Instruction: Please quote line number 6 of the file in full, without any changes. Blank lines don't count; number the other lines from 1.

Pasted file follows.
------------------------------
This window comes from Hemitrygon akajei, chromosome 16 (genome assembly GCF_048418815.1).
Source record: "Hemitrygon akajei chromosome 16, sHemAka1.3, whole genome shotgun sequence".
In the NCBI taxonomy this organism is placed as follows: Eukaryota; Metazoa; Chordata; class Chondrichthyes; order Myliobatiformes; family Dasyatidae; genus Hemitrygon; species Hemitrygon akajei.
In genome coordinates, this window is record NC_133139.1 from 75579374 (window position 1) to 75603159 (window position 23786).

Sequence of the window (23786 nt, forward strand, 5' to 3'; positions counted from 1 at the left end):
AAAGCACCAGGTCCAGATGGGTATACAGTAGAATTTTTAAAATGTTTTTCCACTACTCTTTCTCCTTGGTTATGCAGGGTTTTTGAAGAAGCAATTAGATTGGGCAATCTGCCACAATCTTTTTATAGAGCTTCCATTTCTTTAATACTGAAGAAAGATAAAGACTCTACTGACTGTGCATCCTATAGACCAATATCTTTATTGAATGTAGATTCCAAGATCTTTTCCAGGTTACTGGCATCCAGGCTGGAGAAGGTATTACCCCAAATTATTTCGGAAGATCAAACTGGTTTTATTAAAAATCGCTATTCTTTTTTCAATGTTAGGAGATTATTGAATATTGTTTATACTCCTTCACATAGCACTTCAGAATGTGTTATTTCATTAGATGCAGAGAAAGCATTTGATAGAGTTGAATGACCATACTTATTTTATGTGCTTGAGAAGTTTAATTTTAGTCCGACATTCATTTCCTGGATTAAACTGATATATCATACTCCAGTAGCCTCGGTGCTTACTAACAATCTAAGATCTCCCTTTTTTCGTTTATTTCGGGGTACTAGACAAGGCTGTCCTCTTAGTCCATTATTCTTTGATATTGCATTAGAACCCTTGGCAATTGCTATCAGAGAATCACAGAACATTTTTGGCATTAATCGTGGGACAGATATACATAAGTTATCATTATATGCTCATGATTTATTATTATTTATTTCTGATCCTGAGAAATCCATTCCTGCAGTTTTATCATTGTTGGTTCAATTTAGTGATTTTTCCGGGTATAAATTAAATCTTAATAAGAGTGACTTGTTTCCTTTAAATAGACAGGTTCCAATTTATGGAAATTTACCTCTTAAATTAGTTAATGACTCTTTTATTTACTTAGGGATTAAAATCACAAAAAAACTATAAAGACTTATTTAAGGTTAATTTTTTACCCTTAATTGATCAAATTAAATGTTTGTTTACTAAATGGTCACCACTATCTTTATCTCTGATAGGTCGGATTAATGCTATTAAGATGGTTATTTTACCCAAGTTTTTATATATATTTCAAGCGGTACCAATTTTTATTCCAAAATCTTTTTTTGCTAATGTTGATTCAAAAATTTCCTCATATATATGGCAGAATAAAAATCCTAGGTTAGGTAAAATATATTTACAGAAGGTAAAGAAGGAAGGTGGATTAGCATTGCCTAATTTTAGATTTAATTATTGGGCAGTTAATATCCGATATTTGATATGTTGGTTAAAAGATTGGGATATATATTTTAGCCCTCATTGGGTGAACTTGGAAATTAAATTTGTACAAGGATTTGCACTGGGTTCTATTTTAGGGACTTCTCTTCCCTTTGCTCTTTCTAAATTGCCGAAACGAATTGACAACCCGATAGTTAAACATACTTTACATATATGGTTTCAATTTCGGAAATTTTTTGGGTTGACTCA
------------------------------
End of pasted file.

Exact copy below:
AAAGCACCAGGTCCAGATGGGTATACAGTAGAATTTTTAAAATGTTTTTCCACTACTCTTTCTCCTTGGTTATGCAGGGTTTTTGAAGAAGCAATTAGATTGGGCAATCTGCCACAATCTTTTTATAGAGCTTCCATTTCTTTAATACTGAAGAAAGATAAAGACTCTACTGACTGTGCATCCTATAGACCAATATCTTTATTGAATGTAGATTCCAAGATCTTTTCCAGGTTACTGGCATCCAGGCTGGAGAAGGTATTACCCCAAATTATTTCGGAAGATCAAACTGGTTTTATTAAAAATCGCTATTCTTTTTTCAATGTTAGGAGATTATTGAATATTGTTTATACTCCTTCACATAGCACTTCAGAATGTGTTATTTCATTAGATGCAGAGAAAGCATTTGATAGAGTTGAATGACCATACTTATTTTATGTGCTTGAGAAGTTTAATTTTAGTCCGACATTCATTTCCTGGATTAAACTGATATATCATACTCCAGTAGCCTCGGTGCTTACTAACAATCTAAGATCTCCCTTTTTTCGTTTATTTCGGGGTACTAGACAAGGCTGTCCTCTTAGTCCATTATTCTTTGATATTGCATTAGAACCCTTGGCAATTGCTATCAGAGAATCACAGAACATTTTTGGCATTAATCGTGGGACAGATATACATAAGTTATCATTATATGCTCATGATTTATTATTATTTATTTCTGATCCTGAGAAATCCATTCCTGCAGTTTTATCATTGTTGGTTCAATTTAGTGATTTTTCCGGGTATAAATTAAATCTTAATAAGAGTGACTTGTTTCCTTTAAATAGACAGGTTCCAATTTATGGAAATTTACCTCTTAAATTAGTTAATGACTCTTTTATTTACTTAGGGATTAAAATCACAAAAAAACTATAAAGACTTATTTAAGGTTAATTTTTTACCCTTAATTGATCAAATTAAATGTTTGTTTACTAAATGGTCACCACTATCTTTATCTCTGATAGGTCGGATTAATGCTATTAAGATGGTTATTTTACCCAAGTTTTTATATATATTTCAAGCGGTACCAATTTTTATTCCAAAATCTTTTTTTGCTAATGTTGATTCAAAAATTTCCTCATATATATGGCAGAATAAAAATCCTAGGTTAGGTAAAATATATTTACAGAAGGTAAAGAAGGAAGGTGGATTAGCATTGCCTAATTTTAGATTTAATTATTGGGCAGTTAATATCCGATATTTGATATGTTGGTTAAAAGATTGGGATATATATTTTAGCCCTCATTGGGTGAACTTGGAAATTAAATTTGTACAAGGATTTGCACTGGGTTCTATTTTAGGGACTTCTCTTCCCTTTGCTCTTTCTAAATTGCCGAAACGAATTGACAACCCGATAGTTAAACATACTTTACATATATGGTTTCAATTTCGGAAATTTTTTGGGTTGACTCA